Other states eye sports

Nov 26, 2002 6:17 AM

   While Senator John McCain tries to gain more support in Congress each year to pass an anti-gaming bill for college athletics, gambling interest continues to spread around the country.

   The Wall Street Journal reported that “dozens of casinos in 33 states are trying to lure families in what is being hailed as a high stakes gamble.”

   “I’m now in the gaming business,” said Peter Carlino, chairman of the board and CEO of Penn National in remarks at the Global Gaming Expo last month in Las Vegas. “I lost $2 million at Charles Town (West Virginia) Racetrack before adding slots. Now we have a $500 million product.”

   There’s even a movement to extend the reach of legal sports betting.

Rep. William A. Oberle has been pushing for Delaware to consider sports wagering in order to combat the factions in Pennsylvania, Maryland and West Virginia, which are adding video slot terminals to its racetracks.

   Repeated calls to Oberle’s office outside Dover were not returned.

   Las Vegas Sports Consultants when contacted did not wish to speculate on the matter.

“It would be real hard to say what will happen with the Republicans now in control in Washington and the pending war situation,” an LVSC spokesman said. “The gaming threat hits us between the eyes and it’s just appropriate for us to comment.”

Nevertheless, Delaware, through a loophole in the 1992 Professional and Amateur Sports Act, is one of four states that can pursue sports betting. Nevada, Oregon and Montana are the others.

However, Oregon is satisfied with just having NFL lottery betting and Montana doesn’t have the population nor the apparent interest to warrant the effort.

   Meanwhile, the pending U.S. war with Iraq may actually help keep college sports betting on the board in Las Vegas for awhile.

   “War would not be a good thing,” said Jay Kornegay, director of the Imperial Palace race and sports book. “As far as affecting the college betting ban, certainly the industry would like to see it go away.”

Arizona Sen. John McCain has pioneered the fight to eliminate college sports gambling, but pending legislation figures to be put on hold compared to a greater priority on the minds of Congress.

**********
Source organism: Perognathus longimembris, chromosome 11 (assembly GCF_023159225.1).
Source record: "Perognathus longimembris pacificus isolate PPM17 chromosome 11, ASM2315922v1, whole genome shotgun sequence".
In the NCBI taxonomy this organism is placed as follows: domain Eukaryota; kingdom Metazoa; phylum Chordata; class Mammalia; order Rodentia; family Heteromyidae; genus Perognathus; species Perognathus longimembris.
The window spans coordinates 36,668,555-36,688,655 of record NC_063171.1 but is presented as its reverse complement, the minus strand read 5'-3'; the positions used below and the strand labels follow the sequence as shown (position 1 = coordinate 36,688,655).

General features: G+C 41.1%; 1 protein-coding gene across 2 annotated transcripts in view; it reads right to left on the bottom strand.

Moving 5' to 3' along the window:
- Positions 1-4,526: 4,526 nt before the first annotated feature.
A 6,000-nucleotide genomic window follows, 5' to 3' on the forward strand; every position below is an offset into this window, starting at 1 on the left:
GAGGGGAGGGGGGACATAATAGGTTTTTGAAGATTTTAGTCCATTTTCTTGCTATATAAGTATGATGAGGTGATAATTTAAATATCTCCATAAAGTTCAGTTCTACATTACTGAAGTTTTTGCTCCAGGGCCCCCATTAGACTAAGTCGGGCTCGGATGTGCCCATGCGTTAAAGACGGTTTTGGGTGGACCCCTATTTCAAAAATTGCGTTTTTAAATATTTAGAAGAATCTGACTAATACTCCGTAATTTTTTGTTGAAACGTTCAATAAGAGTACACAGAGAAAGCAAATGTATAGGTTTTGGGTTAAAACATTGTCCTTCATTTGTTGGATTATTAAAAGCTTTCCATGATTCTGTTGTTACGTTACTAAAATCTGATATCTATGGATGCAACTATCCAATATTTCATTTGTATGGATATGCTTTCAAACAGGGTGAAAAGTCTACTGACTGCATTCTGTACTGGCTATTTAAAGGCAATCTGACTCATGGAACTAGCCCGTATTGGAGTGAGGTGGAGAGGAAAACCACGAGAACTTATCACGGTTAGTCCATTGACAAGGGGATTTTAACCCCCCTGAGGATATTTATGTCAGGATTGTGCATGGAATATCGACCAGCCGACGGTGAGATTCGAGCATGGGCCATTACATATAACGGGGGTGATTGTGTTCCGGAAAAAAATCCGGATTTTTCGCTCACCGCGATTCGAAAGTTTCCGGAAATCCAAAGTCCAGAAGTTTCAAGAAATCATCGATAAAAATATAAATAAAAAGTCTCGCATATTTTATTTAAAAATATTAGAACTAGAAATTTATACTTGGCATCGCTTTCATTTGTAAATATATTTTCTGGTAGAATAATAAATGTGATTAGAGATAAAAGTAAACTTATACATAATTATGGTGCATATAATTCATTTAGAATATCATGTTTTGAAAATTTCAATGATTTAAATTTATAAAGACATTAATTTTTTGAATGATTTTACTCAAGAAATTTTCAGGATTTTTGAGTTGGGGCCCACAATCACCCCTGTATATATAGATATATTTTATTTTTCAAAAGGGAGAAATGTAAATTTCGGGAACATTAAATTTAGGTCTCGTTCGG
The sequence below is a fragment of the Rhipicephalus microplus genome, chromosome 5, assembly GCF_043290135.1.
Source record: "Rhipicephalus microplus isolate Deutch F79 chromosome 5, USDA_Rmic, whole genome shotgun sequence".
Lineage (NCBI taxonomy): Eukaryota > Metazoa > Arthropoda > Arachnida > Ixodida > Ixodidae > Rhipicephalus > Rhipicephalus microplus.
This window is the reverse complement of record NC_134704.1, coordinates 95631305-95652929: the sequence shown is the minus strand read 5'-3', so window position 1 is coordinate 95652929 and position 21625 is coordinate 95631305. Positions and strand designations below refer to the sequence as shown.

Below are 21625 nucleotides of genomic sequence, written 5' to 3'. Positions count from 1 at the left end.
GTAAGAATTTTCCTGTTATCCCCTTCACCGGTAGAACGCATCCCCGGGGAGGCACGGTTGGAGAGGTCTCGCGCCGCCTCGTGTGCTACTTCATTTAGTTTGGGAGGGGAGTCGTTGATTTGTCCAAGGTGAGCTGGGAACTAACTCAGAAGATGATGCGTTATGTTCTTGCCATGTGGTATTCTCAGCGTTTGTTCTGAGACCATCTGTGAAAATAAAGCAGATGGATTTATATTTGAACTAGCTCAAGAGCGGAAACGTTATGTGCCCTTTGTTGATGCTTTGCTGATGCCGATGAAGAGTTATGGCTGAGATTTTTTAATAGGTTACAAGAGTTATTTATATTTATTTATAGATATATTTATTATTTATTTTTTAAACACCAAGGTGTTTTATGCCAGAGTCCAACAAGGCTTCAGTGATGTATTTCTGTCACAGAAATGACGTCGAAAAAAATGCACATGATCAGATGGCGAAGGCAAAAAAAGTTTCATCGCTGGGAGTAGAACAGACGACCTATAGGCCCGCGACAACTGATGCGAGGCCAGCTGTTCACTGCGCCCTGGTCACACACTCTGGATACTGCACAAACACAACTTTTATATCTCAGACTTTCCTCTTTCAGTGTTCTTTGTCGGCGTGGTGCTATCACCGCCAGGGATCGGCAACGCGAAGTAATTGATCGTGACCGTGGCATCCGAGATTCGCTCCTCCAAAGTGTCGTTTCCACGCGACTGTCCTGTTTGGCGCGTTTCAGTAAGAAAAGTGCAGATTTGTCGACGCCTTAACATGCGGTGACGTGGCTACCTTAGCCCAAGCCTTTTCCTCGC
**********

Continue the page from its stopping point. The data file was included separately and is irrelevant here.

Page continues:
“Campus gambling is reaching epidemic proportions,” McCain recently told the Dallas Morning News.

   The NCAA has been waging its own battle with collegiate sports gambling since 1995 when the FBI projected that $2.5 billion was illegally bet on the men’s basketball championship. The amount was second only to the NFL Super Bowl that year.

   “We have our valid points,” said Kornegay, who has been one of the champions of the pro-gaming lobby. “If McCain wants to push it, we have documented proof that Las Vegas polices the gaming world.”

   Kornegay acknowledges that seeing Democratic Sen. Harry Reid’s power reduced from Senate majority to minority whip following the November election results is an obstacle, but not one that can’t be overcome.

   “Whether the bill comes up now or after the pending war, we have a good chance to get the votes needed to it fight off,” he said. “We are on the right side. We need to keep regulated college betting in Nevada.”

Kornegay said he is especially concerned about Las Vegas being tied in to every allegation of point-shaving or fix scandal that comes up on college campuses.

   “The problem doesn’t exist in Nevada,” Kornegay said. “The most important thing to do at this time is to educate some of these senators about how gaming works. For legislators to deal with 1.7 percent of the legal (betting) action as opposed to the 98.3 of the illegal, doesn’t make sense to me.”